11 holidays come and gone…

11 holidays come and gone…

This time of year is busy.  We get it.  We, too, are juggling gift planning, holiday gatherings, school functions, and family get-togethers.  The countdown to the holidays is looming…and there is so much to do!  We see it every year – holidays roll around, inquiries decrease exponentially.  But one thing doesn’t change about this time of year – the children who wait.  Take Aiden for example.  He is new to our list, but he is not new to waiting.  He’s been waiting for over 11 years.  11 holidays have come and gone, and he still waits.  Granted, he most likely does not celebrate a December holiday like we do in the US.  Though I can’t help but think of him, for 11 years, waiting, while we celebrate family, and togetherness, and giving.  Yet, the inquiries decrease exponentially around the holidays…


Aiden is available for adoption through Madison Adoption Associates.  He will turn 12 in January, and is diagnosed with post-operative CHD(VSD).  There is a $3,000 grant available towards his adoption, as well as an additional $1,000 grant for a family who commits by the end of the year.  Email sarah@madisonadoption.org for more information.

Meet The Waiting Children of Colombia

Meet The Waiting Children of Colombia

The process of gaining accreditation to conduct adoptions from Colombia was filled with paperwork, meetings, strategic planning, late nights, early mornings, and too many emails flying back and forth to count.  We vowed to be transparent, ethical, and honest throughout all of our future work in Colombia.  And we do not take those vows lightly.  But the most important vow we made was to be a voice for the children of Colombia.  We have been entrusted with their futures and their well-being – a burden that is terrifying, humbling, and honoring all at once.  A burden with a gravity that can often be overwhelming, but which is also the driving force behind the work we do each and every day.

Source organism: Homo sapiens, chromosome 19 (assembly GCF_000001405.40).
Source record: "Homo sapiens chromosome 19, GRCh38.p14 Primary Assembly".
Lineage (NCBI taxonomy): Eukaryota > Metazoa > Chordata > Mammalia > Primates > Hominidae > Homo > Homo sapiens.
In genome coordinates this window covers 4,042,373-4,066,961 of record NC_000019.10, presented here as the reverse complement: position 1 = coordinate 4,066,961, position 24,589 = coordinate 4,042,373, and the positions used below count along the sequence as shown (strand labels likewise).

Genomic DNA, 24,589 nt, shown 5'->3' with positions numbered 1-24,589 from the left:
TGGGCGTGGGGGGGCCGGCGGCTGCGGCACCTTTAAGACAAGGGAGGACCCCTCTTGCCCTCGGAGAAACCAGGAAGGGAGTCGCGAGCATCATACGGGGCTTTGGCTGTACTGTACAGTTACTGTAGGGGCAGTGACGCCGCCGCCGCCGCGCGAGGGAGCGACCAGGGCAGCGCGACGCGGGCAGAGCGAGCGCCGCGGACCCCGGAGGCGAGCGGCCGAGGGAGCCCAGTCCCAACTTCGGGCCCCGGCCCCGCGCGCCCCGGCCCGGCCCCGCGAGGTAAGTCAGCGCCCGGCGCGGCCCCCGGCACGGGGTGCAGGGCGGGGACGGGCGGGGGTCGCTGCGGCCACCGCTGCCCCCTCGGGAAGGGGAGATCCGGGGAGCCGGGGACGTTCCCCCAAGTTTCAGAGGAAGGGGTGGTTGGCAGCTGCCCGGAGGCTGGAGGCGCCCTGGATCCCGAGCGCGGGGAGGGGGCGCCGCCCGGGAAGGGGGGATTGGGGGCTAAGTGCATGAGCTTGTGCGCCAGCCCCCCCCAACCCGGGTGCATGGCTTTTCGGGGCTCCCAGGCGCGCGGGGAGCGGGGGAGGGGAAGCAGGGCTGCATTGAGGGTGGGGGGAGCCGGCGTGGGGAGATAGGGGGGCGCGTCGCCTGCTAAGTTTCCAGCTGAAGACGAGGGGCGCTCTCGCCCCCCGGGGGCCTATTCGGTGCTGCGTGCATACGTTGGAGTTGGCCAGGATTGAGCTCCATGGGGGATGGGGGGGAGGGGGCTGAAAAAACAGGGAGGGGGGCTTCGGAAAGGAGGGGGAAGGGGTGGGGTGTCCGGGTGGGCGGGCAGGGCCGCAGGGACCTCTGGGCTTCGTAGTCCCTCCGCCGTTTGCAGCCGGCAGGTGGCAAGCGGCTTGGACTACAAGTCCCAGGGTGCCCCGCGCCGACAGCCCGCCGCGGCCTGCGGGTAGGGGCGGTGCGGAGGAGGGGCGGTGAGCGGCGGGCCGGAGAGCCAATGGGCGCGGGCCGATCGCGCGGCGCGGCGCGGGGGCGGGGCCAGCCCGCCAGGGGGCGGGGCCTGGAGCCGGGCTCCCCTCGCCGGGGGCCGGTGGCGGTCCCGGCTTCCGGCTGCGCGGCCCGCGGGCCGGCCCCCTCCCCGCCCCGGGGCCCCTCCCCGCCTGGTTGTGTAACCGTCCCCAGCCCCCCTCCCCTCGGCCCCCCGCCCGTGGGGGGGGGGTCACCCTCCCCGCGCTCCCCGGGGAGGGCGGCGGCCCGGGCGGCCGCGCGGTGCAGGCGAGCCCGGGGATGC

We are honored to introduce you to the beautiful children of Colombia, who so desperately need ALL of our help.  You can ‘meet’ them here.  And please, as you look at each and every one of them, ask yourself, “What can I do to help?”  Whether it is forwarding this post along, emailing for more information, hosting a waiting child, sponsoring a host child, or praying, please join us in being a voice.

“No one is useless in this world who lightens the burdens of another.” ~Charles Dickens


Click here to learn more about adopting from Colombia.  Or email misty@madisonadoption.org for more information.

Boy O Boy! {1}

Boy O Boy! {1}

Our first post in a series about adopting boys.  Waiting Mom Shari shares what led her to pursue the adoption of her son…

The Forgotten Boys

I agree, adopting a Boy isn’t probably your first thought when thinking about adoption.  Like many families, adopting a girl was my first thought and want, too.  As a matter of fact, I did just that.  I adopted a girl from China in 2015.   But, the crazy thing was, I thought I was finished.  I thought I had my family complete.  I have one bio son, and now I have my little girl.  And, not to mention, I’m a single mom.